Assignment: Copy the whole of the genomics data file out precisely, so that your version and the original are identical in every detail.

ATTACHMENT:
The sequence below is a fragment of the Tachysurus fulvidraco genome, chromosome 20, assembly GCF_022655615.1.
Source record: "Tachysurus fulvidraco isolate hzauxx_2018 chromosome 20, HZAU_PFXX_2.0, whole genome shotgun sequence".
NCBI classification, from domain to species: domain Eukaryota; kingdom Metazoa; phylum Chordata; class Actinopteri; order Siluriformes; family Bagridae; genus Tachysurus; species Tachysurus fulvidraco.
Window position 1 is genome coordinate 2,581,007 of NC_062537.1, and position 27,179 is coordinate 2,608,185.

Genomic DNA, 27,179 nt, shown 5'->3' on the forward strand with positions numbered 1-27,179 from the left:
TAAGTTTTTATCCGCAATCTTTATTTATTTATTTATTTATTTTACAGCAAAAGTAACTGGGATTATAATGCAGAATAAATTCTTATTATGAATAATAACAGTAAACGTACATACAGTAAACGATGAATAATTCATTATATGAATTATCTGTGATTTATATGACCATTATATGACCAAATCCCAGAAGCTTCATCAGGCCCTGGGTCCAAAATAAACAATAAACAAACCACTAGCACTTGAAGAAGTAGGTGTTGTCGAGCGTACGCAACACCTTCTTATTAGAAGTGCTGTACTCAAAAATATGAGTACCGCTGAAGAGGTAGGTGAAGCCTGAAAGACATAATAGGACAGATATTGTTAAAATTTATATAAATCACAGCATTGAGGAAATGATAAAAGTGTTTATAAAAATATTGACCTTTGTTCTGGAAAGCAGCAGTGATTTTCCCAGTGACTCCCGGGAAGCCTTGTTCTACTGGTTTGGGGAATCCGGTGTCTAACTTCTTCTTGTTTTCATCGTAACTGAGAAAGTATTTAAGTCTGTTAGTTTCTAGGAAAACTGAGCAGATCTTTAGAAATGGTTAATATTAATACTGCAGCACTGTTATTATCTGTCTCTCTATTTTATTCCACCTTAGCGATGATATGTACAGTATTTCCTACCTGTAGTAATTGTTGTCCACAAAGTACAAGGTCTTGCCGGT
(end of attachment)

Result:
The sequence below is a fragment of the Tachysurus fulvidraco genome, chromosome 20, assembly GCF_022655615.1.
Source record: "Tachysurus fulvidraco isolate hzauxx_2018 chromosome 20, HZAU_PFXX_2.0, whole genome shotgun sequence".
NCBI classification, from domain to species: domain Eukaryota; kingdom Metazoa; phylum Chordata; class Actinopteri; order Siluriformes; family Bagridae; genus Tachysurus; species Tachysurus fulvidraco.
Window position 1 is genome coordinate 2,581,007 of NC_062537.1, and position 27,179 is coordinate 2,608,185.

Genomic DNA, 27,179 nt, shown 5'->3' on the forward strand with positions numbered 1-27,179 from the left:
TAAGTTTTTATCCGCAATCTTTATTTATTTATTTATTTATTTTACAGCAAAAGTAACTGGGATTATAATGCAGAATAAATTCTTATTATGAATAATAACAGTAAACGTACATACAGTAAACGATGAATAATTCATTATATGAATTATCTGTGATTTATATGACCATTATATGACCAAATCCCAGAAGCTTCATCAGGCCCTGGGTCCAAAATAAACAATAAACAAACCACTAGCACTTGAAGAAGTAGGTGTTGTCGAGCGTACGCAACACCTTCTTATTAGAAGTGCTGTACTCAAAAATATGAGTACCGCTGAAGAGGTAGGTGAAGCCTGAAAGACATAATAGGACAGATATTGTTAAAATTTATATAAATCACAGCATTGAGGAAATGATAAAAGTGTTTATAAAAATATTGACCTTTGTTCTGGAAAGCAGCAGTGATTTTCCCAGTGACTCCCGGGAAGCCTTGTTCTACTGGTTTGGGGAATCCGGTGTCTAACTTCTTCTTGTTTTCATCGTAACTGAGAAAGTATTTAAGTCTGTTAGTTTCTAGGAAAACTGAGCAGATCTTTAGAAATGGTTAATATTAATACTGCAGCACTGTTATTATCTGTCTCTCTATTTTATTCCACCTTAGCGATGATATGTACAGTATTTCCTACCTGTAGTAATTGTTGTCCACAAAGTACAAGGTCTTGCCGGT